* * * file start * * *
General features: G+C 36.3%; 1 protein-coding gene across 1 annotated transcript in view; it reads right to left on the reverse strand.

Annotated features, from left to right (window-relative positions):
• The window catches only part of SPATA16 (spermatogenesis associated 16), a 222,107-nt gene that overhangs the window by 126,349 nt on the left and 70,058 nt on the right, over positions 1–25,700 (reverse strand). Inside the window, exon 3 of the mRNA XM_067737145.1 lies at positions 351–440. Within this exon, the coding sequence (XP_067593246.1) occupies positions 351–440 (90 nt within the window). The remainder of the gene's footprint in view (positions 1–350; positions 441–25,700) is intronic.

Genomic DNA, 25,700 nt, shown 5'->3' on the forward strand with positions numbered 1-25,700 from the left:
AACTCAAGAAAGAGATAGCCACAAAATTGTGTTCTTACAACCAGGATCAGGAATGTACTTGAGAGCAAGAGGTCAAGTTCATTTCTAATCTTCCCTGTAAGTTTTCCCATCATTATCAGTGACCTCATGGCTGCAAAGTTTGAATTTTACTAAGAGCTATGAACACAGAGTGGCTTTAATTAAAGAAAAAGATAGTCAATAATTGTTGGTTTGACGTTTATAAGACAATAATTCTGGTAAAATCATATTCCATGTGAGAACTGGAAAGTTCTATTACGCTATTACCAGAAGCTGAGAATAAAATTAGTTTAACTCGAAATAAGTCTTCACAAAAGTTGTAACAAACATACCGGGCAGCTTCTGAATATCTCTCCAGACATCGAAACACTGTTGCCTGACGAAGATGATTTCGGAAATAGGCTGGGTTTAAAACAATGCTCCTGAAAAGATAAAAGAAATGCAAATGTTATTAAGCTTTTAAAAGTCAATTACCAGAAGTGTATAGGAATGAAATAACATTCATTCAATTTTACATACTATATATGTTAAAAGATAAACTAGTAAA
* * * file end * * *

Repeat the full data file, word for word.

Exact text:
General features: G+C 36.3%; 1 protein-coding gene across 1 annotated transcript in view; it reads right to left on the reverse strand.

Annotated features, from left to right (window-relative positions):
• The window catches only part of SPATA16 (spermatogenesis associated 16), a 222,107-nt gene that overhangs the window by 126,349 nt on the left and 70,058 nt on the right, over positions 1–25,700 (reverse strand). Inside the window, exon 3 of the mRNA XM_067737145.1 lies at positions 351–440. Within this exon, the coding sequence (XP_067593246.1) occupies positions 351–440 (90 nt within the window). The remainder of the gene's footprint in view (positions 1–350; positions 441–25,700) is intronic.

Genomic DNA, 25,700 nt, shown 5'->3' on the forward strand with positions numbered 1-25,700 from the left:
AACTCAAGAAAGAGATAGCCACAAAATTGTGTTCTTACAACCAGGATCAGGAATGTACTTGAGAGCAAGAGGTCAAGTTCATTTCTAATCTTCCCTGTAAGTTTTCCCATCATTATCAGTGACCTCATGGCTGCAAAGTTTGAATTTTACTAAGAGCTATGAACACAGAGTGGCTTTAATTAAAGAAAAAGATAGTCAATAATTGTTGGTTTGACGTTTATAAGACAATAATTCTGGTAAAATCATATTCCATGTGAGAACTGGAAAGTTCTATTACGCTATTACCAGAAGCTGAGAATAAAATTAGTTTAACTCGAAATAAGTCTTCACAAAAGTTGTAACAAACATACCGGGCAGCTTCTGAATATCTCTCCAGACATCGAAACACTGTTGCCTGACGAAGATGATTTCGGAAATAGGCTGGGTTTAAAACAATGCTCCTGAAAAGATAAAAGAAATGCAAATGTTATTAAGCTTTTAAAAGTCAATTACCAGAAGTGTATAGGAATGAAATAACATTCATTCAATTTTACATACTATATATGTTAAAAGATAAACTAGTAAA